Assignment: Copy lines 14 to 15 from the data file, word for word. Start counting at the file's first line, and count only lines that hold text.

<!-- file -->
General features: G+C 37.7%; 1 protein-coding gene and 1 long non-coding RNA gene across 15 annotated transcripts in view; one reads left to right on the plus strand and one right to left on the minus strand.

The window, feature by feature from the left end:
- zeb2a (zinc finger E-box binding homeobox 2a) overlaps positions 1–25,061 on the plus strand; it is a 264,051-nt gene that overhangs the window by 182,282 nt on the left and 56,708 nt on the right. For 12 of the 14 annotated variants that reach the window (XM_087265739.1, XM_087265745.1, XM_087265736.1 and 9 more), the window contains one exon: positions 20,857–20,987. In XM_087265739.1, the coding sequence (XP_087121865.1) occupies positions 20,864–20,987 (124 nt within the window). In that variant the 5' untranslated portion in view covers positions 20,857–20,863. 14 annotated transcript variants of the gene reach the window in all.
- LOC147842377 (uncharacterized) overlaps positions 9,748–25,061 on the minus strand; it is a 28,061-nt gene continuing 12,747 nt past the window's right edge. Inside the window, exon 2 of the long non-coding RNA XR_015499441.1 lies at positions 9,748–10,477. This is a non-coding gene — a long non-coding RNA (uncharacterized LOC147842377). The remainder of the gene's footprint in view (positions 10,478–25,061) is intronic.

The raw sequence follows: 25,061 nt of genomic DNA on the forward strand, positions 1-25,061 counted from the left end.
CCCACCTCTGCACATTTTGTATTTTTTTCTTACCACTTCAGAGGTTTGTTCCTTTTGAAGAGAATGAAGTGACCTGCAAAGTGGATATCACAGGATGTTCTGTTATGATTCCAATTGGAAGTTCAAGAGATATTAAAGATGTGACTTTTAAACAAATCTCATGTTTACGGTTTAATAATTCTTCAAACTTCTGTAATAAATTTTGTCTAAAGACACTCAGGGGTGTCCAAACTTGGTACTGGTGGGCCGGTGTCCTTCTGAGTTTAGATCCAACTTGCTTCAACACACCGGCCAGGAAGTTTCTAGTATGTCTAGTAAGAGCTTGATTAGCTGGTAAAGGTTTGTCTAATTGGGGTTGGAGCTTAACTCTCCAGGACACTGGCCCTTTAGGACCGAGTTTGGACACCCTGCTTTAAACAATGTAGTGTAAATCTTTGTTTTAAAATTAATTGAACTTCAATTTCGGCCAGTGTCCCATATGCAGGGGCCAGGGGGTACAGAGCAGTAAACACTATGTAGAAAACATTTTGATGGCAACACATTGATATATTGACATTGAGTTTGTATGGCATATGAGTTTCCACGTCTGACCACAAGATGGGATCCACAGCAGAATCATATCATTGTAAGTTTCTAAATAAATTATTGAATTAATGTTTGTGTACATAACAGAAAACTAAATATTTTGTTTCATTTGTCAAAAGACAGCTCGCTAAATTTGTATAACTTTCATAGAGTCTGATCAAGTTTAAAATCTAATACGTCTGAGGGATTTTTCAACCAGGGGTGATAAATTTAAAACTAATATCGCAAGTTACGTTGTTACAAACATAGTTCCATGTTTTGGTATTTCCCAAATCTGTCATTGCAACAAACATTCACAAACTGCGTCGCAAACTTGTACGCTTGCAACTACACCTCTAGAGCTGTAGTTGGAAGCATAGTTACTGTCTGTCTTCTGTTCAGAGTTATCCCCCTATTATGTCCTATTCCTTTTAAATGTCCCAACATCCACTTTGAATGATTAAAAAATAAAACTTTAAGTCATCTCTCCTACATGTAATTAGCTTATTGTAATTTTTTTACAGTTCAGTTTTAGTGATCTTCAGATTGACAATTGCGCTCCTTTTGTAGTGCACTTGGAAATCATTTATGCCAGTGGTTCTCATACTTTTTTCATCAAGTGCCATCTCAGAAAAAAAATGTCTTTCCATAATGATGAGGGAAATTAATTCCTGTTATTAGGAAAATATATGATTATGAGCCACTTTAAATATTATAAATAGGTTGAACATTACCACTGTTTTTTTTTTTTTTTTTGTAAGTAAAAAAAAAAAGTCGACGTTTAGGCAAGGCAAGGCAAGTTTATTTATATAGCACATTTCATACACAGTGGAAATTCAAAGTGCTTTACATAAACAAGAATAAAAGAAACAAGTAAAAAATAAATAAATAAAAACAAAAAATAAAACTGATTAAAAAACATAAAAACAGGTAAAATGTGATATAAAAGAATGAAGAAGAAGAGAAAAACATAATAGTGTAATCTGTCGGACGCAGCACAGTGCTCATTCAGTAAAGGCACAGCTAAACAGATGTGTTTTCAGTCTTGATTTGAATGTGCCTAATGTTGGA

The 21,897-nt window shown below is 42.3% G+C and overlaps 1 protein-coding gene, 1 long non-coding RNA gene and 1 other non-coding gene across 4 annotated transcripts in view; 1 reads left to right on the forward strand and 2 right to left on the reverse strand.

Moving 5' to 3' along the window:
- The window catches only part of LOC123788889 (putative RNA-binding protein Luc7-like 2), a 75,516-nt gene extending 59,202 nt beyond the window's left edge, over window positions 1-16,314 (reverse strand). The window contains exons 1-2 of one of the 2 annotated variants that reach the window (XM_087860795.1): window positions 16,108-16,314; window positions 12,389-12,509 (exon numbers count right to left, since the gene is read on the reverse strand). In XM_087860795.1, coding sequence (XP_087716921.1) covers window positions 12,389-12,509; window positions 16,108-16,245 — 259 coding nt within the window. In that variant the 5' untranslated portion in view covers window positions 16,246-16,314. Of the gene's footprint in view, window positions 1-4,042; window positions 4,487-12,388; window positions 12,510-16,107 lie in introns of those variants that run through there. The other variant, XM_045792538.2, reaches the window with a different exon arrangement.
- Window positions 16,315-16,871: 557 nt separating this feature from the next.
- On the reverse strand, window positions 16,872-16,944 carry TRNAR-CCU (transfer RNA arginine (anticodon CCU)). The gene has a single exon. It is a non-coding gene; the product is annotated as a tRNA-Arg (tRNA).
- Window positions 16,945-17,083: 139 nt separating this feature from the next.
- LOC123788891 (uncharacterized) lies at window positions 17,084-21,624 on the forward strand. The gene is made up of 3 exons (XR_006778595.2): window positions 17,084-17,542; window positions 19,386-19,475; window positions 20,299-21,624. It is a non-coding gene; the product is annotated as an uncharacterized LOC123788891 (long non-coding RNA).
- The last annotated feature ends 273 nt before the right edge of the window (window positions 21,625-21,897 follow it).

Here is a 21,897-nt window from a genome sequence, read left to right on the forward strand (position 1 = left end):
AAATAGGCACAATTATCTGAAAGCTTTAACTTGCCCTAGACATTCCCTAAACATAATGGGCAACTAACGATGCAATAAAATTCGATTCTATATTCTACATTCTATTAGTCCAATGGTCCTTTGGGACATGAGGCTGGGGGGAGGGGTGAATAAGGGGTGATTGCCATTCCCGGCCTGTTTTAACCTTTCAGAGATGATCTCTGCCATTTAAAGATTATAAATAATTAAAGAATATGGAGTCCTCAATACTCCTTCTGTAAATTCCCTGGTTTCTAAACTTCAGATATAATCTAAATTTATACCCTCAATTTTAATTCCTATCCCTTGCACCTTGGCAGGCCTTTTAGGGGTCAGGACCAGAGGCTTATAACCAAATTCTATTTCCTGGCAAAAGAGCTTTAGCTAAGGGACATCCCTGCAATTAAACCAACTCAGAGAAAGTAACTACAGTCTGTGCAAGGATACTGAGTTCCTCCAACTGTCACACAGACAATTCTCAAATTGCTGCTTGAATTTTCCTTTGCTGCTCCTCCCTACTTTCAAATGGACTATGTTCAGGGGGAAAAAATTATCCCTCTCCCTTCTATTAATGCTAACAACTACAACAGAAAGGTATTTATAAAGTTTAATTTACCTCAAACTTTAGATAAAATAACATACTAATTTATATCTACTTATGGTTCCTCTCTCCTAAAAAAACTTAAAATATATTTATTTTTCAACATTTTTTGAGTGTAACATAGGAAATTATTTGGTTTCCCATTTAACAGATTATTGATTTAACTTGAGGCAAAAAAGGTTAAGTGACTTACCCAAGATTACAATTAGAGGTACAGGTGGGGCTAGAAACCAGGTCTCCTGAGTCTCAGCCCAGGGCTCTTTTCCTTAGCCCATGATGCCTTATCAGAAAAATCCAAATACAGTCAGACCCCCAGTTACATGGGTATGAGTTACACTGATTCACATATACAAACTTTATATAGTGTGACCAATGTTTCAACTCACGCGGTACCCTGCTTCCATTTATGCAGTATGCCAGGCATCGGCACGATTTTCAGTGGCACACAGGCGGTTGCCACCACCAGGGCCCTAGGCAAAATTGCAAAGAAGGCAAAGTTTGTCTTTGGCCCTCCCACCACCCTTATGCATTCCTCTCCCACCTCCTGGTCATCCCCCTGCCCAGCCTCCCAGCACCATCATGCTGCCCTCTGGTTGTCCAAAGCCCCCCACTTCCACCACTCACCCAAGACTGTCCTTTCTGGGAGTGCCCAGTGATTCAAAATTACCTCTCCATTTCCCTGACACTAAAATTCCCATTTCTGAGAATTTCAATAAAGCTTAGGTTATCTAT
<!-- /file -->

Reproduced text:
- The last annotated feature ends 273 nt before the right edge of the window (window positions 21,625-21,897 follow it).

Here is a 21,897-nt window from a genome sequence, read left to right on the forward strand (position 1 = left end):